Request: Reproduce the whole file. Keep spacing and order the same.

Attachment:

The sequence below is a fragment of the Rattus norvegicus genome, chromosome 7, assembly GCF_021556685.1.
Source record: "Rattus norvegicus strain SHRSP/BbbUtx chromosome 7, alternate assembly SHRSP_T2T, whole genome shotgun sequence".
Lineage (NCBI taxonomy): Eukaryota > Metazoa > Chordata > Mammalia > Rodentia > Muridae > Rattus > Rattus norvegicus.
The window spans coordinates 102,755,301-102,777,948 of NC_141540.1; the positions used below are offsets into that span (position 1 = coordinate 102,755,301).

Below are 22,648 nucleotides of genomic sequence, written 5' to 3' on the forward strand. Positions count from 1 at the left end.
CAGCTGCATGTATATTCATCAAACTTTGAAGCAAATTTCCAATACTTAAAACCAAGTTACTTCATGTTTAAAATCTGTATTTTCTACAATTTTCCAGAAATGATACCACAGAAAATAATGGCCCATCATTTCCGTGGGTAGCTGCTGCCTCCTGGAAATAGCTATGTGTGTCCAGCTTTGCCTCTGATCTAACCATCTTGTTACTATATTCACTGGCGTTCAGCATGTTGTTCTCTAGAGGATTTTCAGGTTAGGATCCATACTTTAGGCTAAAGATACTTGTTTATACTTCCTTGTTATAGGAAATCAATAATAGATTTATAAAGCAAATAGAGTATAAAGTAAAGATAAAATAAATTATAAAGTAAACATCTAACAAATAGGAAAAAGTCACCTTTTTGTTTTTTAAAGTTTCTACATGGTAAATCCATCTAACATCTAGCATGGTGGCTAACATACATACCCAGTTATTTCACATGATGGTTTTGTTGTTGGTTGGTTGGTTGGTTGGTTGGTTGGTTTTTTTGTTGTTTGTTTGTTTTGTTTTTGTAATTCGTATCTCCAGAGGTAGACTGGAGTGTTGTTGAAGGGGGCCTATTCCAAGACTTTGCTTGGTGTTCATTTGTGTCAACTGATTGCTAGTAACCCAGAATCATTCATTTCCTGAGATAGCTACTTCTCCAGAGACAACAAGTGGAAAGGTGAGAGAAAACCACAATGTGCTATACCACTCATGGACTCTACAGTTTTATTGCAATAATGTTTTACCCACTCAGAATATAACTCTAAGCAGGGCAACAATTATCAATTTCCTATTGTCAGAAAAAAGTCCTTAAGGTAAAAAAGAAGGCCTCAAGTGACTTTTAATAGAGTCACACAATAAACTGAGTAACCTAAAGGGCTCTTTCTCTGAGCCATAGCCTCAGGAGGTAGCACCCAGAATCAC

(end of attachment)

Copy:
The sequence below is a fragment of the Rattus norvegicus genome, chromosome 7, assembly GCF_021556685.1.
Source record: "Rattus norvegicus strain SHRSP/BbbUtx chromosome 7, alternate assembly SHRSP_T2T, whole genome shotgun sequence".
Lineage (NCBI taxonomy): Eukaryota > Metazoa > Chordata > Mammalia > Rodentia > Muridae > Rattus > Rattus norvegicus.
The window spans coordinates 102,755,301-102,777,948 of NC_141540.1; the positions used below are offsets into that span (position 1 = coordinate 102,755,301).

Below are 22,648 nucleotides of genomic sequence, written 5' to 3' on the forward strand. Positions count from 1 at the left end.
CAGCTGCATGTATATTCATCAAACTTTGAAGCAAATTTCCAATACTTAAAACCAAGTTACTTCATGTTTAAAATCTGTATTTTCTACAATTTTCCAGAAATGATACCACAGAAAATAATGGCCCATCATTTCCGTGGGTAGCTGCTGCCTCCTGGAAATAGCTATGTGTGTCCAGCTTTGCCTCTGATCTAACCATCTTGTTACTATATTCACTGGCGTTCAGCATGTTGTTCTCTAGAGGATTTTCAGGTTAGGATCCATACTTTAGGCTAAAGATACTTGTTTATACTTCCTTGTTATAGGAAATCAATAATAGATTTATAAAGCAAATAGAGTATAAAGTAAAGATAAAATAAATTATAAAGTAAACATCTAACAAATAGGAAAAAGTCACCTTTTTGTTTTTTAAAGTTTCTACATGGTAAATCCATCTAACATCTAGCATGGTGGCTAACATACATACCCAGTTATTTCACATGATGGTTTTGTTGTTGGTTGGTTGGTTGGTTGGTTGGTTGGTTTTTTTGTTGTTTGTTTGTTTTGTTTTTGTAATTCGTATCTCCAGAGGTAGACTGGAGTGTTGTTGAAGGGGGCCTATTCCAAGACTTTGCTTGGTGTTCATTTGTGTCAACTGATTGCTAGTAACCCAGAATCATTCATTTCCTGAGATAGCTACTTCTCCAGAGACAACAAGTGGAAAGGTGAGAGAAAACCACAATGTGCTATACCACTCATGGACTCTACAGTTTTATTGCAATAATGTTTTACCCACTCAGAATATAACTCTAAGCAGGGCAACAATTATCAATTTCCTATTGTCAGAAAAAAGTCCTTAAGGTAAAAAAGAAGGCCTCAAGTGACTTTTAATAGAGTCACACAATAAACTGAGTAACCTAAAGGGCTCTTTCTCTGAGCCATAGCCTCAGGAGGTAGCACCCAGAATCAC